May 12, 2015 Post By: Children's Health

Avoiding Chikungunya Virus: How to Keep Mosquitoes Away
The Infectious Disease experts at Children's Health Dallas share tips about how to avoid the Chikungunya virus by keeping mosquitoes away.

You may have heard of West Nile virus, which is transmitted to humans by mosquitoes, but you may not have heard of Chikungunya (pronounced chik-en-GUN-ye) which also is a mosquito-borne virus. While outbreaks of Chikungunya have been confined mainly to Africa and India, it has now made its way across the ocean to the Caribbean. Travelers have brought it back to the states, with cases of Chikungunya now showing up in more than half of the U.S. Chikungunya may even have an impact on the baseball season.

Chikungunya Causes Painful, Flu-Like Symptoms

Chikungunya symptoms include fever and severe joint pain, especially in the fingers, wrists and legs. Some adults have said it felt like a rapid and severe onset of arthritis. If infected, you or your child might have

  • A headache
  • Fever and body aches
  • Muscle or joint pain
  • Joint swelling
  • A rash

Most people feel better in about a week, but frighteningly – especially in the case of children – a few may have joint pain that lingers for months or even longer. A Centers for Disease Control report warns that Chikungunya might also trigger central nervous system infections in children. Some of the youngest children who have gotten the virus overseas have developed seizures. Doctors say Chikungunya can be extremely pain, so if your child is complaining of very bad headaches or an aching body, it could be flu – or this new-to-the-U.S. virus.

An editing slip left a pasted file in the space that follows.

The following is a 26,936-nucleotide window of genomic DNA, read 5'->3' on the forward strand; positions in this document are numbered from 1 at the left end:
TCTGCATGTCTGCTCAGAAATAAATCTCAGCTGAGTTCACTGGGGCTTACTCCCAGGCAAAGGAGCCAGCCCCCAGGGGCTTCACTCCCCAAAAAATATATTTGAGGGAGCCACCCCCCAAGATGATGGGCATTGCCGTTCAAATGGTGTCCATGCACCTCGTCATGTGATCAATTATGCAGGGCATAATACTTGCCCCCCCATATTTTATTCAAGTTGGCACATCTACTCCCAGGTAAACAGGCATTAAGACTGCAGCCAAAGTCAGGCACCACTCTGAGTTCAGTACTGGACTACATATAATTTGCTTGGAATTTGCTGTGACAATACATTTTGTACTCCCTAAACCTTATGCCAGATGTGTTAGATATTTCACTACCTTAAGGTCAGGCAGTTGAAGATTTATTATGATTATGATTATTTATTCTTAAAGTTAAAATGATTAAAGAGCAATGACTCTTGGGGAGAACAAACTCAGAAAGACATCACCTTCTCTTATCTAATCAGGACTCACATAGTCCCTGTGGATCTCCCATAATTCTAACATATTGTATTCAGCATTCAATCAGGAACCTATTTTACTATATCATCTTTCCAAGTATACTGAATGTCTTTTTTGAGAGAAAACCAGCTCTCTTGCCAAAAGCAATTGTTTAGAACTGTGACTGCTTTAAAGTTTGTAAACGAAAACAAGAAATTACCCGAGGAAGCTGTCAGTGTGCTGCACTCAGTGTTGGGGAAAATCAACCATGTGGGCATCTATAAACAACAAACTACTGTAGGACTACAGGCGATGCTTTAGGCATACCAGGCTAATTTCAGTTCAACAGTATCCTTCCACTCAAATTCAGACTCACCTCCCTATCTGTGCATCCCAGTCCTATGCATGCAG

Protecting Your Family From Mosquito Bites

Mug Shots(D090212R): Jeffrey Kahn(UTSW, Infectious Disease, Division Director).
Jeffrey Kahn, M.D., Director of Infectious Disease at Children’s Medical Center Dallas

According to Jeffrey Kahn, M.D., Director of Infectious Disease at Children’s Medical Center Dallas, prevention is the best way to protect your family and yourselves against mosquito-borne infections. “Prevention is particularly true if you’re traveling to areas of the world where Chikungunya and other viruses are endemic, such as the Caribbean,” says Dr. Kahn. “With the presence of West Nile in north Texas, precautions should be in place here, too.” Follow these tried-and-true tips – and make sure your kids follow them, too:

  • Wear insect repellent outside.
  • Wear long sleeves and pants, especially at dusk when mosquitoes are more active.
  • Consider keeping your children indoors once mosquito activity picks up toward the end of the day.
  • Make sure there is no standing water around your home, and change water in birdbaths, fountains and wading pools at least every few days.
  • When traveling, stay in places with air conditioning, or at least those that use window and door screens.

The CDC doesn’t expect to see widespread cases of Chikungunya in the U.S. – at least not yet – though travelers from overseas may continue to bring the virus back. State departments of health and the CDC are monitoring the number of locally acquired cases in the U.S. and focusing on limiting the mosquito population and educating people about personal and household protection against mosquito bites. Leave us a comment to tell us how you keep mosquitoes away from your family.